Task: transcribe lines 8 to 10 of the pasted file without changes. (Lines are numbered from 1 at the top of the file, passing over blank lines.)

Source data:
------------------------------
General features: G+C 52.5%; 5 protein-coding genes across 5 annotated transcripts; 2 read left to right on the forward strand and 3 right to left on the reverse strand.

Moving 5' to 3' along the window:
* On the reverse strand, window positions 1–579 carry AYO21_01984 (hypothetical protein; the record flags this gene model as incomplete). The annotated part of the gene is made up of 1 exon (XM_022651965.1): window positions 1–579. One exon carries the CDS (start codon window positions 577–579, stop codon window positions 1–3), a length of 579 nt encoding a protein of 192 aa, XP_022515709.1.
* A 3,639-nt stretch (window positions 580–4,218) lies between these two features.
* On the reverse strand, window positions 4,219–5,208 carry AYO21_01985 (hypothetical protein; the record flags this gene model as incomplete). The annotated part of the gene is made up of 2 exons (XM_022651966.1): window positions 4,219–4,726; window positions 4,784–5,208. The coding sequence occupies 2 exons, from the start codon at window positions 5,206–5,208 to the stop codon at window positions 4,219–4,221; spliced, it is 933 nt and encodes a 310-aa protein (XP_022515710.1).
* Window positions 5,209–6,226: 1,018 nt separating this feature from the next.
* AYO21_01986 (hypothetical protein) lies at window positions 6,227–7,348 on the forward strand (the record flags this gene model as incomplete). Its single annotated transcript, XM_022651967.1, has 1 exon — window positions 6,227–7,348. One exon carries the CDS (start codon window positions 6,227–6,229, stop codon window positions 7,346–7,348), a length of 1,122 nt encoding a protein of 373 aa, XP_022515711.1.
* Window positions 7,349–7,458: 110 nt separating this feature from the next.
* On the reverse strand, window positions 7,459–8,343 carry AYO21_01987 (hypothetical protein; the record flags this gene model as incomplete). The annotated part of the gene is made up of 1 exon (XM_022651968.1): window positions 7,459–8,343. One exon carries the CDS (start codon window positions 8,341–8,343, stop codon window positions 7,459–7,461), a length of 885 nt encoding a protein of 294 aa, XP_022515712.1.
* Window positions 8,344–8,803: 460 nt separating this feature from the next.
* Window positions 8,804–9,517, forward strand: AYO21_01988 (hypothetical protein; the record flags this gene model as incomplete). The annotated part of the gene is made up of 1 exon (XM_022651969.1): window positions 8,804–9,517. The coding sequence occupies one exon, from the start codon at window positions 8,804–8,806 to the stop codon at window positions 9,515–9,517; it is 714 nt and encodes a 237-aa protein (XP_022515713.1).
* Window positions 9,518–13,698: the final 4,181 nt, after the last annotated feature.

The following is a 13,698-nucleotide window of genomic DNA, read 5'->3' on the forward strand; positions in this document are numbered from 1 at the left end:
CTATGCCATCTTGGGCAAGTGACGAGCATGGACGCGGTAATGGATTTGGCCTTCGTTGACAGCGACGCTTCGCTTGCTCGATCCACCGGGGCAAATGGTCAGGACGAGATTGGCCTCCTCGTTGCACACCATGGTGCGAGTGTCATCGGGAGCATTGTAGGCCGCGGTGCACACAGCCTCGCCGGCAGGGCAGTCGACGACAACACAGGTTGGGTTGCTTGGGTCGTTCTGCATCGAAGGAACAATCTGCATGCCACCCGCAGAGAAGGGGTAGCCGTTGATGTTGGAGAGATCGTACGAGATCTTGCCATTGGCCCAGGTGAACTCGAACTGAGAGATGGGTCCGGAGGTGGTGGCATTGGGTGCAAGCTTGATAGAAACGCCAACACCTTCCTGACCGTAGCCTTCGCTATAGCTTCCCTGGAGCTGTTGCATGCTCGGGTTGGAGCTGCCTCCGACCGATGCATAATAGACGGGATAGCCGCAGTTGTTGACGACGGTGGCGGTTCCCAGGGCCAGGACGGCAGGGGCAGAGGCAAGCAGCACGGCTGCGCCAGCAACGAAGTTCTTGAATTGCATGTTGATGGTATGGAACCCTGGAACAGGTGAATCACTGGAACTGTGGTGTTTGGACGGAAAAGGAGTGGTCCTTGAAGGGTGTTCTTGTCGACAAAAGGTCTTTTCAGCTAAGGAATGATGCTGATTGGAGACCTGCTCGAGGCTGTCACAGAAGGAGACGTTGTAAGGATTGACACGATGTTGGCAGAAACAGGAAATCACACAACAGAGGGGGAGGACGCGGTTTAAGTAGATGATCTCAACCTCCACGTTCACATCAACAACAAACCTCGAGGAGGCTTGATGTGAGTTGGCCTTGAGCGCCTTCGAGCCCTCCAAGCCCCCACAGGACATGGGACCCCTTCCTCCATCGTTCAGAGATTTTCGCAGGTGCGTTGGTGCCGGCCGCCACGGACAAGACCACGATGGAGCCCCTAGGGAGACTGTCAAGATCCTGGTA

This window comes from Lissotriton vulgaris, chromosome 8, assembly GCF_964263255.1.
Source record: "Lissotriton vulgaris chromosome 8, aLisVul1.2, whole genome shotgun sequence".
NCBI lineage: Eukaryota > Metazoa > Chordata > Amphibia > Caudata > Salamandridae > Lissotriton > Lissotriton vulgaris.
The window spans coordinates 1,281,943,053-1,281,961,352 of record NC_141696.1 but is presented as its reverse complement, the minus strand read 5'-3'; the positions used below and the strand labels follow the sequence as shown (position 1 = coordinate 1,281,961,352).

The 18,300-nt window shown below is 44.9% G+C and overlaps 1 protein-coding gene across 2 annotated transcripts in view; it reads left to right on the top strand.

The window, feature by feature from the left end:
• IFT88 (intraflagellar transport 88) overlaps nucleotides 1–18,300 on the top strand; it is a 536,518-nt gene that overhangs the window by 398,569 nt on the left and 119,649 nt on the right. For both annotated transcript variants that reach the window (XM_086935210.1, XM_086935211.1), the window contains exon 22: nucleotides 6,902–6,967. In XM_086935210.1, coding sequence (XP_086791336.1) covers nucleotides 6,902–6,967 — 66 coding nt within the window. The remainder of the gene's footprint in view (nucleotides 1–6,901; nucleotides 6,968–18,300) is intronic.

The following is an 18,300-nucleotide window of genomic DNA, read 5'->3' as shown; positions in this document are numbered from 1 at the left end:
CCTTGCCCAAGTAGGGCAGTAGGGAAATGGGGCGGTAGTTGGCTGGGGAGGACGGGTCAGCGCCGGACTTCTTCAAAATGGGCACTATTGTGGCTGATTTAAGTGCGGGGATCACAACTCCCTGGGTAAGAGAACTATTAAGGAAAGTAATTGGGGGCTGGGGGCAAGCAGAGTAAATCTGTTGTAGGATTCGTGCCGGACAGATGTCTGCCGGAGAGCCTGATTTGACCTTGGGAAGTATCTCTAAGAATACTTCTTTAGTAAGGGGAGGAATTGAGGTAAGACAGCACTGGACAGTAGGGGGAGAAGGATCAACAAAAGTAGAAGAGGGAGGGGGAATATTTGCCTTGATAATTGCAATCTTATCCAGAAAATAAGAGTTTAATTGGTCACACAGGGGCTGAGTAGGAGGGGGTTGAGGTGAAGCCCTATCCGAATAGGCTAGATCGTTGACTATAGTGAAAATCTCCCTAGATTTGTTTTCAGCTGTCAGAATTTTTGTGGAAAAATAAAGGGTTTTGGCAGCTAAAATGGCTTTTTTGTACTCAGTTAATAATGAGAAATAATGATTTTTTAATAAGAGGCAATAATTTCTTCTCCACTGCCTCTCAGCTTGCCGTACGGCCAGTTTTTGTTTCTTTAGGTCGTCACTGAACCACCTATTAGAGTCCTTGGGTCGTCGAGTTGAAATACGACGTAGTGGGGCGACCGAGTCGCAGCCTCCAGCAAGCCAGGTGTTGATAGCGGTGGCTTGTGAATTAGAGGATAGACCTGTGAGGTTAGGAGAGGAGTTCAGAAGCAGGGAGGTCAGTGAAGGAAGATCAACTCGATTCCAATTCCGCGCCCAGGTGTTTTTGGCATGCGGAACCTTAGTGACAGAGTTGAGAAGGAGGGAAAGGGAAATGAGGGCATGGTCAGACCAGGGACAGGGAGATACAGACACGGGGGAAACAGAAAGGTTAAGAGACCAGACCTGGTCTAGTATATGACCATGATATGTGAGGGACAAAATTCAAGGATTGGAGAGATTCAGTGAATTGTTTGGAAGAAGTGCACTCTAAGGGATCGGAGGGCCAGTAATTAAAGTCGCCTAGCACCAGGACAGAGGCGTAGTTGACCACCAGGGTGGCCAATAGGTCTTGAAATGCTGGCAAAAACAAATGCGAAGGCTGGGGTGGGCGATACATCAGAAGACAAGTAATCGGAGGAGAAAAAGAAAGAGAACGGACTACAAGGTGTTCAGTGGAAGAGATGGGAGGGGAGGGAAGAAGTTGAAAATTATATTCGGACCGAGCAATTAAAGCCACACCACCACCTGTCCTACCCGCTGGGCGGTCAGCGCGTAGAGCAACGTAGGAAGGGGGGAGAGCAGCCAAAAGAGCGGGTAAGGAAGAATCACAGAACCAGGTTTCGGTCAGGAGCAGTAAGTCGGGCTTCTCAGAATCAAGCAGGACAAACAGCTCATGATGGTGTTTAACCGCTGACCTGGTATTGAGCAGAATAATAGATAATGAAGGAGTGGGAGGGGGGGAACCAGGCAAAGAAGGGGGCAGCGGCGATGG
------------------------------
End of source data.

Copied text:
* Window positions 7,349–7,458: 110 nt separating this feature from the next.
* On the reverse strand, window positions 7,459–8,343 carry AYO21_01987 (hypothetical protein; the record flags this gene model as incomplete). The annotated part of the gene is made up of 1 exon (XM_022651968.1): window positions 7,459–8,343. One exon carries the CDS (start codon window positions 8,341–8,343, stop codon window positions 7,459–7,461), a length of 885 nt encoding a protein of 294 aa, XP_022515712.1.
* Window positions 8,344–8,803: 460 nt separating this feature from the next.